Aug 28 , 2020
What comes to your mind when you hear the words “Kangaroo Care”? You might imagine a nature documentary, or perhaps envision men and women carrying infants in a large pouch. Kangaroo Care might sound like a parenting technique more suited for wild animals than humans, but it’s actually one of the best practices you and your baby can enjoy.
Also known as skin-to-skin contact, Kangaroo Care is an inexpensive and natural form of baby care practiced by dozens of parents both at home and in neonatal intensive care units (NICUs) all over the world. Research has shown that practicing skin-to-skin contact promotes better health and sleep, lowered infant mortality rates, and a deeper bond between parent and child. Read on to find out more about Kangaroo Care and the benefits it promises for your little one.
What Is Kangaroo Care?
Kangaroo Care was first used in Bogota, Colombia during the 1970s to address high infant mortality rates due to overcrowding in nurseries and limited access to incubators. Mothers were advised to hold their babies upright and close to their skin for up to 24 hours a day, as well as practice frequent breastfeeding. This resulted in a better understanding of how to care for infant children, a sharp decrease in overcrowding, and reduced infant mortality rates. Since then, Kangaroo Care has been adopted in hospitals and homes all around the world.
As the name implies, Kangaroo Care involves holding your baby close to your chest—similar to how kangaroos and other marsupials keep their young in a warm protective pouch. This practice allows your baby to regulate their body temperature after birth, enjoy easy breastfeeding, and hear your soothing voice and heartbeat. Many parents around the world are avid fans of Kangaroo Care as it’s easy to do, safe, and beneficial for both pre-term and full-term babies.
How to do Kangaroo Care
You can begin doing Kangaroo Care with your newborn as early as two hours after birth. Each session should be at least an hour-long as limiting skin-to-skin contact to just a few minutes at a time may be stressful for your child.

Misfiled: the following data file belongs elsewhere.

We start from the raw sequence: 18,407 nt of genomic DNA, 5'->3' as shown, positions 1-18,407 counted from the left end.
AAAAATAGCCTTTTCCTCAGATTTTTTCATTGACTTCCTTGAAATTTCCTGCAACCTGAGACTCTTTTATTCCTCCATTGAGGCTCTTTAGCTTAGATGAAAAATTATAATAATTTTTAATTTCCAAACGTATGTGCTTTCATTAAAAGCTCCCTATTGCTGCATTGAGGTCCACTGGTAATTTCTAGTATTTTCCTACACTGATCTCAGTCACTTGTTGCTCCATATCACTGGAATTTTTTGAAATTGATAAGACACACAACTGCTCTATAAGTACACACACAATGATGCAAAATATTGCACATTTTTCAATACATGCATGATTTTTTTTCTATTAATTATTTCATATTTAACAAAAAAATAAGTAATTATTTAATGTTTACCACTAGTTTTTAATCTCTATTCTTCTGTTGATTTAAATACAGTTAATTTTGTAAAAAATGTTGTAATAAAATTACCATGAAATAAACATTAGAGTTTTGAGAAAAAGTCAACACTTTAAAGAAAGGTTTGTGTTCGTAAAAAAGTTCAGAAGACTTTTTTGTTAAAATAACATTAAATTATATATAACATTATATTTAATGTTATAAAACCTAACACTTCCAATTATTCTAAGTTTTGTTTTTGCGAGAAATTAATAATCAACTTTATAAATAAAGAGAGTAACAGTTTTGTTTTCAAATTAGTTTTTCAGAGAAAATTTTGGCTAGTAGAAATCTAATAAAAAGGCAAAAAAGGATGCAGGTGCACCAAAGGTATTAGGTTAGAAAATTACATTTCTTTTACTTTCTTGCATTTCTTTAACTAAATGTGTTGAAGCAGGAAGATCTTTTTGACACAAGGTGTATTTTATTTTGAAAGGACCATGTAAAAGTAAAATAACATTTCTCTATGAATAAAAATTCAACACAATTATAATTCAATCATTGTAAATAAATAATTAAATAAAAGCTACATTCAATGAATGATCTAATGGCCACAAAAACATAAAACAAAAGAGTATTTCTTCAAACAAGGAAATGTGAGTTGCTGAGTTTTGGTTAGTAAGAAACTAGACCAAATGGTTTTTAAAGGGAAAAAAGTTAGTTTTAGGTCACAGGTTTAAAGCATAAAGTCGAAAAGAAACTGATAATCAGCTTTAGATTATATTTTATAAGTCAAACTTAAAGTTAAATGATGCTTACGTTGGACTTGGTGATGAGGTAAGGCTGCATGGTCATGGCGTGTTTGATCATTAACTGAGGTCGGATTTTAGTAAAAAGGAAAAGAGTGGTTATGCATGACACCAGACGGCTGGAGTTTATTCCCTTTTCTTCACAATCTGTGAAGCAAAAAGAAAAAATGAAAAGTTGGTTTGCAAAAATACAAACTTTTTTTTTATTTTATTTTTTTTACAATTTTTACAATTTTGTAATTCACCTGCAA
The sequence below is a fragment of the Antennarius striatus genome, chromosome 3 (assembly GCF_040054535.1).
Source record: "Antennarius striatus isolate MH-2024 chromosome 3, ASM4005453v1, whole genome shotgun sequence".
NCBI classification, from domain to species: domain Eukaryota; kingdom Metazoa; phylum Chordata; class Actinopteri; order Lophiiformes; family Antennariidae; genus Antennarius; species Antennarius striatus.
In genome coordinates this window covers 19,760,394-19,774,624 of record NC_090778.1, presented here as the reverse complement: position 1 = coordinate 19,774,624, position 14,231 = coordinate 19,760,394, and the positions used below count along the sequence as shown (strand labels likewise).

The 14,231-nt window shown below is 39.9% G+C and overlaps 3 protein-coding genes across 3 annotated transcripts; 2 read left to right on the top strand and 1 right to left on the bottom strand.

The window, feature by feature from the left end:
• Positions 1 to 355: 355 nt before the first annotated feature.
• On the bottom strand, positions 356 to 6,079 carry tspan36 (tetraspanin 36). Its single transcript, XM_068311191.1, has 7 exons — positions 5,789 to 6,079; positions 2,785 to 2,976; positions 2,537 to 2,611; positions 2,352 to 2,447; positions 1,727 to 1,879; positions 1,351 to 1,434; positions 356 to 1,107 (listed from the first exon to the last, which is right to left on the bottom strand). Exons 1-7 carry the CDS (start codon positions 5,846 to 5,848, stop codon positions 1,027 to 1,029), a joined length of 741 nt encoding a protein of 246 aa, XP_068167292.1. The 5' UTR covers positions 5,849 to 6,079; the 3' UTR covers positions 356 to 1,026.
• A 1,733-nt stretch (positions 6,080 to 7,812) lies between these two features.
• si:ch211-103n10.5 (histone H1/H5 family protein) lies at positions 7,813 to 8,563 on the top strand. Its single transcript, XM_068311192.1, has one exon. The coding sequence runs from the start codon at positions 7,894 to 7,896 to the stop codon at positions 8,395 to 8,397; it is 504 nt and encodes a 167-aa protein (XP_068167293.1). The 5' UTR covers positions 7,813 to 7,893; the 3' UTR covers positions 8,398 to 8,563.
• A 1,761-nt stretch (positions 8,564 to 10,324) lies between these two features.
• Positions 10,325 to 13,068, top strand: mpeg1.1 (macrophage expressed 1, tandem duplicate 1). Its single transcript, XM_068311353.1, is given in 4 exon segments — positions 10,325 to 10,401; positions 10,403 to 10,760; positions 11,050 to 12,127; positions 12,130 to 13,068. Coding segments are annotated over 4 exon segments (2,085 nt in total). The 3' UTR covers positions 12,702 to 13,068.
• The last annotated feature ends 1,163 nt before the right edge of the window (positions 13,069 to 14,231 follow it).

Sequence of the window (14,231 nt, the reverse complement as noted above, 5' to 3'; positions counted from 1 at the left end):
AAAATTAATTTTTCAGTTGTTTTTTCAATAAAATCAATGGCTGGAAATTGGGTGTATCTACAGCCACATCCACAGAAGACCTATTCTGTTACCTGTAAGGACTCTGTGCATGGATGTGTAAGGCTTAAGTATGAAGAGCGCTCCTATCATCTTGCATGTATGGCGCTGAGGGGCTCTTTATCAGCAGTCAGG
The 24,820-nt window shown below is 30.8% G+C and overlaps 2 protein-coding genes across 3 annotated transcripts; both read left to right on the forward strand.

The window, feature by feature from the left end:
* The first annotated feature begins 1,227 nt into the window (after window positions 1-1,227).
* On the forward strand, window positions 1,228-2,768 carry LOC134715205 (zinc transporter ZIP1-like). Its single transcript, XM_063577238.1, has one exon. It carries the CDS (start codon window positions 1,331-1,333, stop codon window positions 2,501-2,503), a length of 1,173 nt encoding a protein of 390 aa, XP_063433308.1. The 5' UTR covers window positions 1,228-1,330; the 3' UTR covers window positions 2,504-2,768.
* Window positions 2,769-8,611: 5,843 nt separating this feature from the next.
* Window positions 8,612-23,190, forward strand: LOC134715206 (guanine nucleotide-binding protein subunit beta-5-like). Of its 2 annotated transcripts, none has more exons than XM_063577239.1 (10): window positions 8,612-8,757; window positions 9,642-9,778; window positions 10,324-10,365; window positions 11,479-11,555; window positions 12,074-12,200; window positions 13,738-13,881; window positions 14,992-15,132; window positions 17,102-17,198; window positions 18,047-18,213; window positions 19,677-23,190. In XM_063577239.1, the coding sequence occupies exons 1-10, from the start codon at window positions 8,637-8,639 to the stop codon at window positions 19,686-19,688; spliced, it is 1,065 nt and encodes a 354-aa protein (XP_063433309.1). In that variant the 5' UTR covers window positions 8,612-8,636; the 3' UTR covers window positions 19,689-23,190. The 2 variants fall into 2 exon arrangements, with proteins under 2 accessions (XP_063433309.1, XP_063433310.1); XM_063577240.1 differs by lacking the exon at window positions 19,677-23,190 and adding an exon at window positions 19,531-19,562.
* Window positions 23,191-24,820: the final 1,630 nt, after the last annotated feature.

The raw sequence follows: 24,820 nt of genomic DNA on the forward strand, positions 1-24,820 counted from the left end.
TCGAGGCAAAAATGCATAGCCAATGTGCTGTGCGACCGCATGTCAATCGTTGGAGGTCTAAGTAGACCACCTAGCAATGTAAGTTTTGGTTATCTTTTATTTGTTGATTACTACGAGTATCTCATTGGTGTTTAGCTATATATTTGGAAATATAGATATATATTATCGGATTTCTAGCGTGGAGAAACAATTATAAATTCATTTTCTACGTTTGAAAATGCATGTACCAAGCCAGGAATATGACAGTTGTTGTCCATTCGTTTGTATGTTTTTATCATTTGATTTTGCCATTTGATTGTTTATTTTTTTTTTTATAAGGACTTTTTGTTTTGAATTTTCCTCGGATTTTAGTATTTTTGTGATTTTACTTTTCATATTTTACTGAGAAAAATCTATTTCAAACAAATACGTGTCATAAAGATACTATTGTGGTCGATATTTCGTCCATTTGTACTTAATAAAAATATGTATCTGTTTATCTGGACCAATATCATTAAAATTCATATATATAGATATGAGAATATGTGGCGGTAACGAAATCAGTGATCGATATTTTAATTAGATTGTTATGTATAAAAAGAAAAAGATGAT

It’s best to seek assistance from a qualified nurse if you plan to do Kangaroo Care in a hospital, especially if your baby requires a breathing tube or if you haven’t fully recovered from childbirth yet. Your assigned nurse will keep track of your baby’s body temperature and overall health, as well as help you position your baby better during each session.
To do Kangaroo Care at home, follow these easy and simple steps:
Benefits of Kangaroo Care
One of the most prominent benefits of Kangaroo Care is improved growth and development. Skin-to-skin contact stabilizes a baby’s breathing, sleep, heart rate, organ and brain function, and body temperature. This ensures healthy brain and body development, as well as less crying and risk of illness or infection.
Kangaroo Care also makes healthy weight gain easier for babies. Since babies who enjoy regular skin-to-skin contact don’t have to exert much energy into regulating their body temperature, they can focus more on growing and healthy breastfeeding.
Speaking of breastfeeding, another great benefit of Kangaroo Care is that it helps babies breastfeed better. Newborns who get to be in close contact with their mothers’ chests can begin breastfeeding much earlier, which translates to stronger immunity against diseases and better growth and development later on in life.
Regular skin-to-skin contact has also been known to reduce stress in both babies and parents. When babies are held close to their mothers’ chests, they produce more ‘oxytocin’—the hormone responsible for feelings of love and happiness. By reducing stress and anxiety, Kangaroo Care makes sleep easier for babies. Mothers also get to enjoy reduced stress with each Kangaroo Care session, as well as a stronger bond with their kids.